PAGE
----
Cycling: Sagan will shake things up, warns Horner

LONDON Fri Jul 27, 2012 1:49pm EDT

Liquigas-Cannondale rider and best sprinter green jersey holder Peter Sagan of Slovakia celebrates on the podium after the final 20th stage of the 99th Tour de France cycling race in Paris July 22, 2012. REUTERS/Bogdan Cristel

Liquigas-Cannondale rider and best sprinter green jersey holder Peter Sagan of Slovakia celebrates on the podium after the final 20th stage of the 99th Tour de France cycling race in Paris July 22, 2012.

Credit: Reuters/Bogdan Cristel

LONDON (Reuters) - Believe it or not, Britain's world champion Mark Cavendish is not everyone's tip for Saturday's Olympic road race.

Although he will be backed by four top-notch team mates looking to set up a mass sprint, Cavendish should be wary of Slovakian prodigy Peter Sagan, who won the green jersey for the points classification on the Tour de France, according to American racer Chris Horner.

"I'd say he is going to impact the race dramatically, I think he is the biggest threat Cavendish has," Horner told reporters on Friday.

Sagan showed during his maiden Tour de France campaign that he had fine climbing abilities, which would help him to shake up the field on Box Hill, an short ascent the peloton will tackle nine times in quick succession on Saturday.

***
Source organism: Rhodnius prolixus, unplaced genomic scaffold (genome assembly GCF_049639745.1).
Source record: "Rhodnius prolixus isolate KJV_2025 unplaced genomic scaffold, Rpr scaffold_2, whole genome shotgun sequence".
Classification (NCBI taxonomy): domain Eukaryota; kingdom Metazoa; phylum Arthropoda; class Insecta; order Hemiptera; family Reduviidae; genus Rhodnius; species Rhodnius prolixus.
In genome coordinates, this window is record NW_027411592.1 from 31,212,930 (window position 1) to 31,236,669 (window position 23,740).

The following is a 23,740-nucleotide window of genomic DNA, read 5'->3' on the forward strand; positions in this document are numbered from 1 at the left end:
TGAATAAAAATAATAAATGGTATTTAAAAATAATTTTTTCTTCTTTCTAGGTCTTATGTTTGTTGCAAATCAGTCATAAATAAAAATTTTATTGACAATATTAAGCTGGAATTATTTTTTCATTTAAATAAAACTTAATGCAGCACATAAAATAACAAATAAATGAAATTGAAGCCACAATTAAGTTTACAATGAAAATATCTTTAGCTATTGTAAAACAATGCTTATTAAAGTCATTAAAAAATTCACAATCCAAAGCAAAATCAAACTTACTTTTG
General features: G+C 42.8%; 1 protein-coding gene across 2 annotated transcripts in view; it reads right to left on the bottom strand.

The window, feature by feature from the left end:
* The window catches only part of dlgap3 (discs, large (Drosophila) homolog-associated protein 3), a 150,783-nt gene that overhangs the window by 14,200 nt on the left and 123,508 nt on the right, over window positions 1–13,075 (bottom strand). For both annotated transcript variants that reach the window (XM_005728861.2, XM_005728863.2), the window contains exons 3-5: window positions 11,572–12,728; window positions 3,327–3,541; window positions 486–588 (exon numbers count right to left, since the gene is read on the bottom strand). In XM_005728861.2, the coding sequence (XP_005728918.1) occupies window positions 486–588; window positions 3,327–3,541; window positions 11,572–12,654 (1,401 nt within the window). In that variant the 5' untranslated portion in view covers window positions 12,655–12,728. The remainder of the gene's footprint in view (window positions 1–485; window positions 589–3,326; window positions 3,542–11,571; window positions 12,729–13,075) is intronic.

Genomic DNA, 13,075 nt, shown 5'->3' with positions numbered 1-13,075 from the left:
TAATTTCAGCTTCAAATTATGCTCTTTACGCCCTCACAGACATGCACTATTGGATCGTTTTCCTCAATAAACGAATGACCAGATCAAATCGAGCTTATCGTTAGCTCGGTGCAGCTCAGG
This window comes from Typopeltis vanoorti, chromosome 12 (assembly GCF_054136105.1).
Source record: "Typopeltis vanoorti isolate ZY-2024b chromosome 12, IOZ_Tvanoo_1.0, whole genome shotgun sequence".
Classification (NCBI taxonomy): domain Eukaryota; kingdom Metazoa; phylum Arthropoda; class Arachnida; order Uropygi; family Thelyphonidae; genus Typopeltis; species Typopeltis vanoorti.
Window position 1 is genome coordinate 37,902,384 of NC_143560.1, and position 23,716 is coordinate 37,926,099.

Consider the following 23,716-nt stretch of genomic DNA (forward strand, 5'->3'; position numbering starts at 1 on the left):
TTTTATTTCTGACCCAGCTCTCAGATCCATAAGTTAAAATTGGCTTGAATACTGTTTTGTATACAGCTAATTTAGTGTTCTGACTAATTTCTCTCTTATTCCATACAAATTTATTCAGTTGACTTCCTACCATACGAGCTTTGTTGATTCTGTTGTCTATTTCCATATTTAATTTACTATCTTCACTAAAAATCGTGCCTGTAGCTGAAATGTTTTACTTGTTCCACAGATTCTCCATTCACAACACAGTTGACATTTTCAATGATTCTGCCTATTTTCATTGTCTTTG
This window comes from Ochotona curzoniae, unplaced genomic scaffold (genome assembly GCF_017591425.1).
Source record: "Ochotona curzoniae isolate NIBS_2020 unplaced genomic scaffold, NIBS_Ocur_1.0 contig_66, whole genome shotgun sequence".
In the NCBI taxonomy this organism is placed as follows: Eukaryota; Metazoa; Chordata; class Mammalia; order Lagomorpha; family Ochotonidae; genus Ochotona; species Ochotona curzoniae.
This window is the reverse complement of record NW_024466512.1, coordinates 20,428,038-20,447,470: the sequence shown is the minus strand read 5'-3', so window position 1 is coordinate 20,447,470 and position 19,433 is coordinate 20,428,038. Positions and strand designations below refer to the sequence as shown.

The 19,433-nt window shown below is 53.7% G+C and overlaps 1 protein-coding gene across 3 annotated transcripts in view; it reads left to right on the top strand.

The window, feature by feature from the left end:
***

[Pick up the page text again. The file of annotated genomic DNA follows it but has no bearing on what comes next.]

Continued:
"He's going to destroy the field up the climb at some point. He's not going to want to come to the finish with Cavendish," added Horner.

"I would put him down in this race as my absolute favorite here if he can race with the same form he has had all year, which I don't see why not. He's going to be very strong in the climb."

Sagan, who won three stages on the Tour this month, will not benefit from any team help as he is the only Slovakian rider at the start.

Top cycling nations get five riders per team, which is the case with Britain, who will look to contain 'punchers' such as Sagan.

Britain's riders would know what to do, said Tour de France runner-up Chris Froome.

"(Box Hill) is not a climb that's challenging, it's not a grueling climb, but it's tricky in a sense that 165 riders try to go in the front, it's quite a narrow road up there," he explained. "It's more about positioning."

Britain's road captain David Millar summed up the situation, saying: "I think it's a question of other teams strategizing while we'll have to weather the storm."

Sagan could be that storm.

"Sagan is going to be featured in this race at some point unless he flats or crashes," said Horner. (Editing by Clare Fallon)

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